By Andy Sullivan
WASHINGTON (Reuters) - Republican challenger Mitt Romney has argued for more than a year that he would do a better job of boosting the sluggish U.S. economy than President Barack Obama, and new polling data indicates that voters may be coming around to his point of view.
Four weeks before the November 6 U.S. election, Romney has erased Obama's advantage on a range of pocketbook issues that are foremost on voters' minds, according to Reuters/Ipsos tracking poll figures.
Likely voters now say that the former private equity executive has a better plan for the economy, job creation and the federal budget deficit. They also say Romney would be more effective in Washington.
Obama continues to hold an advantage when it comes to taxes, the Social Security retirement program and protecting American jobs. Obama also still leads on a range of personal issues such as likability and whether he understands regular people.
The online poll, taken over the course of the seven days leading up to Sunday, partially reflects the aftermath of Romney's strong debate performance against Obama in the first of their three face-to-face match-ups.
Obama's advantage had already started to fade before the debate as Romney recovered from a series of campaign missteps. The current findings reflect the underlying reality of a closely divided electorate and Republicans' traditional advantage on fiscal issues, Ipsos pollster Cliff Young said.
"It's a much tighter race and Romney became much more presidential in people's eyes," Young said. "Things are probably back to where they should be."
The Reuters/Ipsos daily tracking poll has shown Obama's lead fading in a head-to-head match-up of the two candidates since the debate. An update in the head-to-head numbers is expected later on Tuesday. Other polls have shown Obama's lead slipping as well.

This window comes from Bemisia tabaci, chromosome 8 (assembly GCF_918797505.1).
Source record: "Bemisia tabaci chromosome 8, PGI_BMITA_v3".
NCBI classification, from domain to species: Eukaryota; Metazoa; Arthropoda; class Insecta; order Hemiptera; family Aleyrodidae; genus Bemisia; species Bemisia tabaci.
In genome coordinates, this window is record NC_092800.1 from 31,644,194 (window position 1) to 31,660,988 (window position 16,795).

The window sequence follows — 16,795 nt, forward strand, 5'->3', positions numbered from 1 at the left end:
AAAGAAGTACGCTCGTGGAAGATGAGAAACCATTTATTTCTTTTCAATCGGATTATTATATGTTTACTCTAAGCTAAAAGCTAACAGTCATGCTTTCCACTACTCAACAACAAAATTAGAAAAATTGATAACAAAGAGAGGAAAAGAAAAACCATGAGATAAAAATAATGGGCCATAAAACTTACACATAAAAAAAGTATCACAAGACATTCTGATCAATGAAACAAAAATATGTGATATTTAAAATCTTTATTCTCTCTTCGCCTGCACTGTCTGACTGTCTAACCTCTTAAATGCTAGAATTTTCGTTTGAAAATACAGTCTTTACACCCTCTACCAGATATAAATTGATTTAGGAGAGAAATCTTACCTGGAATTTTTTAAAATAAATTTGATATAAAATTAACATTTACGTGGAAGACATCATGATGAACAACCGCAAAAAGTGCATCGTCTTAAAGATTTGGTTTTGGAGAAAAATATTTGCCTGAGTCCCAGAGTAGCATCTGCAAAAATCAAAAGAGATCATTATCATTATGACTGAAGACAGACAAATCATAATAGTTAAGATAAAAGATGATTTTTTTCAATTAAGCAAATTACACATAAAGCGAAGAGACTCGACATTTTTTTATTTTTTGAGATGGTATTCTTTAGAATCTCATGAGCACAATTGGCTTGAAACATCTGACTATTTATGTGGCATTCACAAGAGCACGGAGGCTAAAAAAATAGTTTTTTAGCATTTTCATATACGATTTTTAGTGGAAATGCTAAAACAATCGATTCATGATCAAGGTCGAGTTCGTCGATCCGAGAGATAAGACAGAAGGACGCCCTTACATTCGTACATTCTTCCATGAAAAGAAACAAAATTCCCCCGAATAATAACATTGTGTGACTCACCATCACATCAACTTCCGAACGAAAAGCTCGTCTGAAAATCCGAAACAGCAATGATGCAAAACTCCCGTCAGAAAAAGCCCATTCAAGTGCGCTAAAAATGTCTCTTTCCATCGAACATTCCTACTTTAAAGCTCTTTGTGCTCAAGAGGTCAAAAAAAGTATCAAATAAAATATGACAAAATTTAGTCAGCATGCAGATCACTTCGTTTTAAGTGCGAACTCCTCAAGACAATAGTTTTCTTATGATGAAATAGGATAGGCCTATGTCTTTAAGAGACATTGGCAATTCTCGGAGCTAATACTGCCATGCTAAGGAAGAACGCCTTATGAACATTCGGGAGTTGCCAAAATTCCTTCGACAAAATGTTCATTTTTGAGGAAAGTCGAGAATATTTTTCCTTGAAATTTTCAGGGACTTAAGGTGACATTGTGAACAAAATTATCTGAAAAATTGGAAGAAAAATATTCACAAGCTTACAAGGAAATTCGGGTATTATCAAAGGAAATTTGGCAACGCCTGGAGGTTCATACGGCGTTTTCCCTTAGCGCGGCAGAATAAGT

Romney gained the most ground on the economic questions that were the focus of last Wednesday's debate.
In the week ended September 30, Obama held a lead of 4.3 percentage points when voters were asked which candidate has a better plan for the economy. Romney now holds a lead of 4.6 percentage points on that question.
On job creation, Romney now leads by 2.4 percentage points, erasing Obama's 5.8 percentage point lead on that issue. The bad numbers for Obama come despite a monthly jobs report last Friday that showed unemployment fell to a nearly four-year low in September.
The two were tied on the question of the federal budget deficit, but Romney now leads by 7.7 percentage points.
Romney has also erased Obama's 4.4 percentage point advantage on which candidate would be more effective in Washington. The two are now tied.
Obama's lead on taxes has fallen from 10.5 percentage points to 4.9 percentage points. His lead on Social Security has fallen from 12.4 percentage points to 6.7 percentage points.
Obama's advantage on personal issues remains intact. His 25 percentage point advantage on likability is essentially unchanged from the week earlier, as is his 14 percentage point advantage on which candidate "understands people like me."
The poll relied on a sample of 1,689 likely voters. The precision of Reuters/Ipsos polls is measured using a credibility interval. In this case, it has a credibility interval of 5.1 percentage points.
(Editing by Alistair Bell; Editing by Will Dunham)